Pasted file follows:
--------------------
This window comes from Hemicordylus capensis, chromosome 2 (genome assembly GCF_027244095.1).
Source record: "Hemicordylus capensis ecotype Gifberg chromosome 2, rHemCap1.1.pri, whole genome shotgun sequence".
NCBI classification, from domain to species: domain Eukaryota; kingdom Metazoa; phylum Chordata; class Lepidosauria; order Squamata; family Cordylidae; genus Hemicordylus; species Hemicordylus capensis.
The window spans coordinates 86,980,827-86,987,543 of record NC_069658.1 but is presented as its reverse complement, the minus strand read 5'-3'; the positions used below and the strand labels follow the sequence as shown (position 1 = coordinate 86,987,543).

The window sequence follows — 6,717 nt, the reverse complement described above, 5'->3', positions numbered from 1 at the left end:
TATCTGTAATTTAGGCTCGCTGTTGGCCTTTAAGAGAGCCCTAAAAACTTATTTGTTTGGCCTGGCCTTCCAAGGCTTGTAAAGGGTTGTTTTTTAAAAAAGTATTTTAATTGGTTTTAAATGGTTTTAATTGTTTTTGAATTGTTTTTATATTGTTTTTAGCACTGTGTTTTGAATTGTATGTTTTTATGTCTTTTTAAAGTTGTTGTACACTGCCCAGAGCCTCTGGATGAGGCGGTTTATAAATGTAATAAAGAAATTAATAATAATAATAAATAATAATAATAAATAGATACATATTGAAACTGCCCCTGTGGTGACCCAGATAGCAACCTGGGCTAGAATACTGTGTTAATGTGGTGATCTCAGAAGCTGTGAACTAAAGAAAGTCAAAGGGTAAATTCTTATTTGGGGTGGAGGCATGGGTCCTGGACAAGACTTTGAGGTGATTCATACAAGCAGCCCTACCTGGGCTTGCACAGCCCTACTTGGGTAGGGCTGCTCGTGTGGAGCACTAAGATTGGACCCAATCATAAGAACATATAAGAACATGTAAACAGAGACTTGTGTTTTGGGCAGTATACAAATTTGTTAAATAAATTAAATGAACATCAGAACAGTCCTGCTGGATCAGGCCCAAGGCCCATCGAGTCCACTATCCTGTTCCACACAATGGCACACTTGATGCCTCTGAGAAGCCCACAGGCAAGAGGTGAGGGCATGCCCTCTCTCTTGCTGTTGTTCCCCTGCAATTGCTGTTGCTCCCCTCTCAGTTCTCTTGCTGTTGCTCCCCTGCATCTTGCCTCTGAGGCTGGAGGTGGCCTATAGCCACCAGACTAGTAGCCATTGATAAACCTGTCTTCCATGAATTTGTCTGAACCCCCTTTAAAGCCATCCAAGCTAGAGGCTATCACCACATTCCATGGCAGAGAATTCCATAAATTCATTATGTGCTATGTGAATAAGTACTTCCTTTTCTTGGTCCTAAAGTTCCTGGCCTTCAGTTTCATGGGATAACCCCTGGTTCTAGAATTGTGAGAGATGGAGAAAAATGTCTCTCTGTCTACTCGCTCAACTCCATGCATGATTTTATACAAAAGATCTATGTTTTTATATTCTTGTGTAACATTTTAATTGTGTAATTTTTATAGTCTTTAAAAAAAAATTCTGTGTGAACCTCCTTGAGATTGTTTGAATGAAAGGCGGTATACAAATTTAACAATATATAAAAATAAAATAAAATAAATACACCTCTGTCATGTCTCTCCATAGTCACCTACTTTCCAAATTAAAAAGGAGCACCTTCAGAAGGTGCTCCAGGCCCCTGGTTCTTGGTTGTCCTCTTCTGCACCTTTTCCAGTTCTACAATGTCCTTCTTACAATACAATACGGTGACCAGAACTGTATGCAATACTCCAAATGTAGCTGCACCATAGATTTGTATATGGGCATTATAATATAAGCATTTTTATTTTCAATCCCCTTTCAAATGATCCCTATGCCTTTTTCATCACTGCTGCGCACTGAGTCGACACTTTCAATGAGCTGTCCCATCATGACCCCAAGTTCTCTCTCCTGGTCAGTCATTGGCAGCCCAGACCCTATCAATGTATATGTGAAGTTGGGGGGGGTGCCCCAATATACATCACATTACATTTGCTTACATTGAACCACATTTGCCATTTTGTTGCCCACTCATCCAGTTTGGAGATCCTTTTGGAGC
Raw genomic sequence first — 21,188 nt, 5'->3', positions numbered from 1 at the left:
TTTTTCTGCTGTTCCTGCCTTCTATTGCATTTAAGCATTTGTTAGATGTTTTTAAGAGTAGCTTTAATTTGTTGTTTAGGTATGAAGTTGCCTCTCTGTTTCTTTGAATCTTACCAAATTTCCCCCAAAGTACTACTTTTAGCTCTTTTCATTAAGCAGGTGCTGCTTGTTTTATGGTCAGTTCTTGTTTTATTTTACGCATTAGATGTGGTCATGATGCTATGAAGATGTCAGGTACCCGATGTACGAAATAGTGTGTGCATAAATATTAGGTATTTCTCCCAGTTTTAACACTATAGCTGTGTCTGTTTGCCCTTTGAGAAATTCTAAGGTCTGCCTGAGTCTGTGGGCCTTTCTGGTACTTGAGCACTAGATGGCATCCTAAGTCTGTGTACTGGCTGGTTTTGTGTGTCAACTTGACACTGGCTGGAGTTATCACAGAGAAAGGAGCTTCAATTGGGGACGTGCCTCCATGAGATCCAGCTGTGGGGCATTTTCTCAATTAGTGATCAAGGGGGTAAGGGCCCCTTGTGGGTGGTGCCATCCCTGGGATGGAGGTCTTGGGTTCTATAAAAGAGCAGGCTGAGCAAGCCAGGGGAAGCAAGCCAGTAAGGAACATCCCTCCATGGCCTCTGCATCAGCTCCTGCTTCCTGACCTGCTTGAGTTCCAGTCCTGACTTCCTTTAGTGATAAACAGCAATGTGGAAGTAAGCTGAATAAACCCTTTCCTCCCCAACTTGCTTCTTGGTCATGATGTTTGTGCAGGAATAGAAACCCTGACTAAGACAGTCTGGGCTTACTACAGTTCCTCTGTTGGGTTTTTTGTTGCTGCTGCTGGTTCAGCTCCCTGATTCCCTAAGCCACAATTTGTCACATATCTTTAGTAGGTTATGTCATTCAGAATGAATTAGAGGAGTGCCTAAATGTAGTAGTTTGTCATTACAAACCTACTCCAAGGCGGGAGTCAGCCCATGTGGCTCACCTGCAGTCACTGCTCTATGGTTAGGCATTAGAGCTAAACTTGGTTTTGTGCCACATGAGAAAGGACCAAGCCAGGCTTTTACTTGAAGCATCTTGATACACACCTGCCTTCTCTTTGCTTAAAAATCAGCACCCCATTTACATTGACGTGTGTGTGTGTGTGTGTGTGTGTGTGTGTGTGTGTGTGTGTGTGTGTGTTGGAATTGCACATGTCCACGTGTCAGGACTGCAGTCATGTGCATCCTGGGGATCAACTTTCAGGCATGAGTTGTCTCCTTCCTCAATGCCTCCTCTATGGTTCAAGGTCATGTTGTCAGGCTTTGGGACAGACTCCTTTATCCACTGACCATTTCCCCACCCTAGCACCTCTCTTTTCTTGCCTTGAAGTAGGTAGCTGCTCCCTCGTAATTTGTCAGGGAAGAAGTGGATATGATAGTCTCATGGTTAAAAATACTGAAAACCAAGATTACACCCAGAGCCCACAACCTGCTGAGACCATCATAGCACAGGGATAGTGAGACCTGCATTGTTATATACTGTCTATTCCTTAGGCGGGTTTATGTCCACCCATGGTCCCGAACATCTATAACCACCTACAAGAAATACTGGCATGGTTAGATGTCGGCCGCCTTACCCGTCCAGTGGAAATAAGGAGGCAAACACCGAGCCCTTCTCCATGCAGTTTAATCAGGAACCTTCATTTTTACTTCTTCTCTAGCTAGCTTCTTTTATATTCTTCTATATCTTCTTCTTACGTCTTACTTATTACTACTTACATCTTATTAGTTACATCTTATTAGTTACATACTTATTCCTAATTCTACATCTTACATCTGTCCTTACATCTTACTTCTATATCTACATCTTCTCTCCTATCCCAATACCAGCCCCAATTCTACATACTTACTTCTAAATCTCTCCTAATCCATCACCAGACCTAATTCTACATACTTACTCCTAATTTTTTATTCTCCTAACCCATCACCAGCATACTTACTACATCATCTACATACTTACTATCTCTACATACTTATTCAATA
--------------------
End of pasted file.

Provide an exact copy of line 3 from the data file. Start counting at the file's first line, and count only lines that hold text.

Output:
NCBI classification, from domain to species: domain Eukaryota; kingdom Metazoa; phylum Chordata; class Lepidosauria; order Squamata; family Cordylidae; genus Hemicordylus; species Hemicordylus capensis.